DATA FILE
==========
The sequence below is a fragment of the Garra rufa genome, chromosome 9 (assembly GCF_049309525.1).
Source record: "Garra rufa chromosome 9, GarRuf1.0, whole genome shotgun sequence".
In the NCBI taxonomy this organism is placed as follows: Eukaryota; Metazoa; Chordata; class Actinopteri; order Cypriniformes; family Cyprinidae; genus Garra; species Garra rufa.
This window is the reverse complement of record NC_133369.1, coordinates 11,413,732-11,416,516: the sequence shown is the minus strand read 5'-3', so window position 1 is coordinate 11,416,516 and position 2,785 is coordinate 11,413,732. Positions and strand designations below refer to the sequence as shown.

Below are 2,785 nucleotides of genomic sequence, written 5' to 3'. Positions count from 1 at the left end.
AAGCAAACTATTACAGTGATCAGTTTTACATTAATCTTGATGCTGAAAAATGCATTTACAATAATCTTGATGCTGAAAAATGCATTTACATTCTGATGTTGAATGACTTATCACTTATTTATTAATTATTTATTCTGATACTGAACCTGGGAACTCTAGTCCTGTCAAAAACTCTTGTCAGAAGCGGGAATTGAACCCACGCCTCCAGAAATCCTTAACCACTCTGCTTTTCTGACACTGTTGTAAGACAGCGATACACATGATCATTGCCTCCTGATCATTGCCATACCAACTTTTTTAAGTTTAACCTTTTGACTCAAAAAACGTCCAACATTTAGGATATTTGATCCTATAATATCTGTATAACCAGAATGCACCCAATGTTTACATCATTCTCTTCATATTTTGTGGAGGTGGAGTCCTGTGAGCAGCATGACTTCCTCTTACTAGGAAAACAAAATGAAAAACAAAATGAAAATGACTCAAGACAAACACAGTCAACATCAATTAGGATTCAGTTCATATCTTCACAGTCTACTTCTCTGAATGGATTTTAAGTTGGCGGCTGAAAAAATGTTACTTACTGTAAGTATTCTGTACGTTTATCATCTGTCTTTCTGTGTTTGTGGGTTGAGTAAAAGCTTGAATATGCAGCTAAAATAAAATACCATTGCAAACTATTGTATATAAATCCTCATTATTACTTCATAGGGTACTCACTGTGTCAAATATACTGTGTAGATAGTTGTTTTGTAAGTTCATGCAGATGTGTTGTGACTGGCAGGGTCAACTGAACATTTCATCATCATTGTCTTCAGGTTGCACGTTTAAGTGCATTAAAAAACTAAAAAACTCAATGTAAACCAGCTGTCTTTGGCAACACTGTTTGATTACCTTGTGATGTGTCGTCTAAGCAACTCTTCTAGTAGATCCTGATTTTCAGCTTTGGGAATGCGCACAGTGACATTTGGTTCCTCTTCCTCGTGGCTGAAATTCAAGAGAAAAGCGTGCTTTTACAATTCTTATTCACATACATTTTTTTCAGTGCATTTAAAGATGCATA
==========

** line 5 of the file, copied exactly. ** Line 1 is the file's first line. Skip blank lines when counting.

Below are 2,785 nucleotides of genomic sequence, written 5' to 3'. Positions count from 1 at the left end.